James Bond pre-title sequences hold a special place in the hearts of Bond fans. They often stand out as distinct short films, going as far as to enhance the memory of lesser Bond entries. How often does The World is Not Enough immediately inspire a comment that’s something like, “That movie, I dunno, but the pre-title sequence, though!” It’s a rough estimation of a conversation that is probably happening right now out there on the Interwebs.
As always, we compile the rankings by soliciting a list from each of the #Bond_age_ contributors. Joining Krissy, Greg and myself for this list is Eric on his maiden Licence to List voyage. We took the average of all four of our rankings to come up with the list below. So if you take issue, with something, remember… we’re all Spartacus. But if you take *great* issue, it was the newbie’s fault.
If you have a suggestion for a future List, leave a comment at the bottom of this list and we’ll tackle it in a future episode of Licence to List.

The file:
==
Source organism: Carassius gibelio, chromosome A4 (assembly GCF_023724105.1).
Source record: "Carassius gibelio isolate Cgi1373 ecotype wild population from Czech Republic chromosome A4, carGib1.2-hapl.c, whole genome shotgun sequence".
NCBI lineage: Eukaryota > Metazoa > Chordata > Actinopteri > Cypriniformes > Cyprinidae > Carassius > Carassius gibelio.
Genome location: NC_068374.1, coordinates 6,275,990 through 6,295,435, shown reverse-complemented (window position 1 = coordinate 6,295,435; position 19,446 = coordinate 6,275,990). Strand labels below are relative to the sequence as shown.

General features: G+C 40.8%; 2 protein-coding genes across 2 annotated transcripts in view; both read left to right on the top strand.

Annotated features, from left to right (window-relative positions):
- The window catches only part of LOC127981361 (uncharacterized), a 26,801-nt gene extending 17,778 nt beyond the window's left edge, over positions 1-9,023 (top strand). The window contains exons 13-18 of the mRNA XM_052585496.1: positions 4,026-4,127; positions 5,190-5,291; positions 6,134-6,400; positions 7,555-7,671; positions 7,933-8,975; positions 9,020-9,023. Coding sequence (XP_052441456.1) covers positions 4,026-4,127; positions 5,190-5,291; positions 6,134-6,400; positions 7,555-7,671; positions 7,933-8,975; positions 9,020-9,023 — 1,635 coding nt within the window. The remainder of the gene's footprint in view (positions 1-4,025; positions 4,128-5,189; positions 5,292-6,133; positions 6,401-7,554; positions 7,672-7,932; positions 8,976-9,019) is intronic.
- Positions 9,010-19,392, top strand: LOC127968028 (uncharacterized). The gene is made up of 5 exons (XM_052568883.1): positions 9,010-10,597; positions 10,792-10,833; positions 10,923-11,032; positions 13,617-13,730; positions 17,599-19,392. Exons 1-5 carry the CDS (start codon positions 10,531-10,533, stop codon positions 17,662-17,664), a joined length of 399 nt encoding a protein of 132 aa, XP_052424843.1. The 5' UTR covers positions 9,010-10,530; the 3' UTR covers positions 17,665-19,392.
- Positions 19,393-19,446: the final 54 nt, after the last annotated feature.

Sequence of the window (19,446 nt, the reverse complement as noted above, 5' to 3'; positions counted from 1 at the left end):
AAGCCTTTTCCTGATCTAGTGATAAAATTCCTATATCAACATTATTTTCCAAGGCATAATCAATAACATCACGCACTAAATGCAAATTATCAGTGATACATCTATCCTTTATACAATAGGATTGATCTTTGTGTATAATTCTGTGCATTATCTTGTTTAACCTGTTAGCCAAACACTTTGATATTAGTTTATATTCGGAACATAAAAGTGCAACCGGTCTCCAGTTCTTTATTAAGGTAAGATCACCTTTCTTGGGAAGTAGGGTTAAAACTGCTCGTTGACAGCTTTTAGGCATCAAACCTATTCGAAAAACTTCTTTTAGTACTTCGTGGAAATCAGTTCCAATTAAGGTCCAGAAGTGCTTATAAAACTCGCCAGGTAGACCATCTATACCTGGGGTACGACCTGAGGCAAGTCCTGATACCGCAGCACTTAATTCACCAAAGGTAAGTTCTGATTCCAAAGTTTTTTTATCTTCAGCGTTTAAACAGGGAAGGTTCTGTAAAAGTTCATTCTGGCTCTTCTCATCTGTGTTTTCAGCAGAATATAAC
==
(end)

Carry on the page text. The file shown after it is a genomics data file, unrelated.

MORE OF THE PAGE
#Bond_age_ Licence to List: Pre-Title Sequences
24. Diamonds Are Forever
Highest Rank: Greg, Krissy, Jay (23)
Lowest Rank: Eric (24)
Jay:We’re pretty much united in our agreement that this is the worst James Bond pre-title sequence. It’s just so frustrating to watch the way that the Bond producers immediately rebelled against the relative failure of On Her Majesty’s Secret Service with this as the reaction to dead Mrs. Bond. Tracking down the most notorious and secretive criminal mastermind only requires a gruff demeanor and a bikini top. IT’S JUST SO DUMB. ALL OF IT. SO. DUMB.
23. A View to a Kill
Highest Rank: Greg (19)
Lowest Rank: Eric (23)